JUNEAU, Alaska

Miller ends fight over Murkowski’s Senate seat

Republican Joe Miller is ending his fight over Alaska’s U.S. Senate seat, conceding the race to his bitter rival, incumbent Sen. Lisa Murkowski.

Miller’s decision, announced Friday at a news conference in Anchorage, comes one day after the state certified Murkowski as the winner.

He had the option of appealing a federal judge’s ruling or lodging a formal contest to the election results. While he said he believes he is right about the law, he said it was “very unlikely” an appeals court would side with him and that he had to accept “practical realities.”

Ultimately, Miller said, “the courts have spoken.”

Three courts ruled against Miller, who argued the state’s handling of the election and vote count for Murkowski was not in line with the law.

Miller has not called Murkowski to congratulate her on the win, said his spokesman, Randy DeSoto. To say that she’d won it fair and square, DeSoto said, “is not in his thinking.”


Bank standoff ends with no fatalities after four hours

A standoff at a suburban Houston bank where two masked gunmen took seven hostages and three other people hid in a closet ended peacefully after a negotiation of more than four hours.

The last two hostages and the second suspect inside the Chase Bank branch left the building about 4 p.m., Pearland Police Lt. Onesmio Lopez said.

Lopez called the removal of the last gunman, accomplished with the help of a diversionary device that simulated gunfire, a successful end to a long day for negotiators.

Also at the end, police brought out three bank employees who had been hiding in a closet. Lopez said police knew that the employees were hiding but never mentioned it publicly to ensure their safety.

Five hostages, including the bank manager, came out earlier, as did the first gunman.


Davis withdraws from race to unite black mayoral vote

U.S. Rep. Danny Davis withdrew his candidacy from Chicago’s mayoral race, leaving former U.S. Sen. Carol Moseley Braun as the only remaining prominent black candidate in the campaign.

Davis, who announced his decision alongside Braun at a New Year’s Eve news conference, said the decision was an act of unity for blacks in the city. The two Democrats had been under pressure from African American leaders in the city for weeks to agree on a so-called consensus candidate to unify black votes.

Some black leaders believe it is necessary for a unity black candidate to compete against former White House chief of staff Rahm Emanuel and others.

More than one-third of the city’s 3 million people are black.

ABIDJAN, Ivory Coast

Prime minister says country is in a ‘civil war situation’

A top ally of Ivory Coast’s internationally recognized leader said Friday that the country is already in a “civil war situation,” while the incumbent leader who refuses to step down after the disputed election accused world leaders of launching a coup to oust him.

The United Nations has said that the volatile West African nation, once divided in two, faces a real risk of return to civil war, but Prime Minister Guillaume Soro told reporters that the country is already at this point — “indeed in a civil war situation.”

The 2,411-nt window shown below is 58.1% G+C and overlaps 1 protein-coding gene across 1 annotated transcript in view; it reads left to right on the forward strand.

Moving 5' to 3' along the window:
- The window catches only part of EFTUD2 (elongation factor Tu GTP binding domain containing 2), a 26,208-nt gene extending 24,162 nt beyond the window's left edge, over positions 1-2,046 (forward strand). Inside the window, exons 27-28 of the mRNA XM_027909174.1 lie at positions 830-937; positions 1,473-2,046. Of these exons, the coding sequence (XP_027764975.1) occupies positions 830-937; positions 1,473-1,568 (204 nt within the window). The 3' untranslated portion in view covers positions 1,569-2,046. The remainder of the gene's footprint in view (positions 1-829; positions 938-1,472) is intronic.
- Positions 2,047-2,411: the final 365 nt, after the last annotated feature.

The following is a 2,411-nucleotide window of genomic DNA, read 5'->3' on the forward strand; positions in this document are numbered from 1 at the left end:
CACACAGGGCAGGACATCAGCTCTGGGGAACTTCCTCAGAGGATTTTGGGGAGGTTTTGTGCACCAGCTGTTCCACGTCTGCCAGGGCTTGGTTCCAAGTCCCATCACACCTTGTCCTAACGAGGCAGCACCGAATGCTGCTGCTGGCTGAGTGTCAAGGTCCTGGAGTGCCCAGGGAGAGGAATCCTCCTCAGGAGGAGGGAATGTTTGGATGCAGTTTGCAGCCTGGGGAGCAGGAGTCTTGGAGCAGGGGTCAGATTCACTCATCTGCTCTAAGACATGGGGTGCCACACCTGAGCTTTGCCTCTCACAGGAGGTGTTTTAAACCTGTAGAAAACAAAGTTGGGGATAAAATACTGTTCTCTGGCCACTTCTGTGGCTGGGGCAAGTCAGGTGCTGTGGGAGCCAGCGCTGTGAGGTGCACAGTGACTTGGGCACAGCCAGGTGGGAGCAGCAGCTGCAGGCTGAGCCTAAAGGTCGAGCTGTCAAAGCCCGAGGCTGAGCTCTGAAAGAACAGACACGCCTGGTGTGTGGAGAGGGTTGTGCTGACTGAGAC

Human rights groups accuse incumbent Laurent Gbagbo’s security forces of abducting and killing political opponents, though Gbagbo allies deny the allegations and say some of the victims were security forces killed by protesters. The U.N. has confirmed at least 173 deaths.

The United Nations had been invited by all parties to certify the results of the Nov. 28 presidential runoff vote. The U.N. declared Alassane Ouattara the winner, endorsing the announcement by the country’s electoral commission. But Gbagbo has refused to step aside now for more than a month.

Also on Friday, Britain’s Foreign Secretary William Hague said the U.K. would support a United Nations-sanctioned military intervention by Ivory Coast’s neighbors if negotiations fail to persuade Gbagbo to hand over power.


Car bomb kills seven at Christian church mass

A car exploded in front of a Coptic Christian church as worshippers emerged from a New Year’s Mass early today, killing at least seven people, officials said.

After the blast, enraged Christians emerging from the church clashed with police and stormed a nearby mosque, prompting fights and volleys of stone throwing with Muslims, police and witnesses said — a sign of the sectarian anger that has been arising with greater frequency in Egypt.

Nearly 1,000 Christians were attending the Mass at the Saints Church in the Mediterranean port city of Alexandria, said a priest at the church, Father Mena Adel. The service had just ended, and worshippers were leaving the building when the blast went off, about a half-hour after midnight. There was no immediate claim of responsibility for the blast. Alexandria’s governor, Adel Labib, immediately blamed al-Qaida.

ABUJA, Nigeria

Bomb at beer garden kills New Year’s Eve revelers

A bomb blast tore through a beer garden at an army barracks where revelers had gathered to celebrate New Year’s Eve, witnesses said, and state-run television reported Friday that 30 people died, though police immediately disputed that.

A local police spokesman said the blast occurred at about 7:30 p.m. Friday in Abuja, the capital of Africa’s most populous nation.

No one immediately claimed responsibility for the explosion in this oil-rich nation where citizens remain uneasy after bombings at other locations had killed dozens of people several days earlier.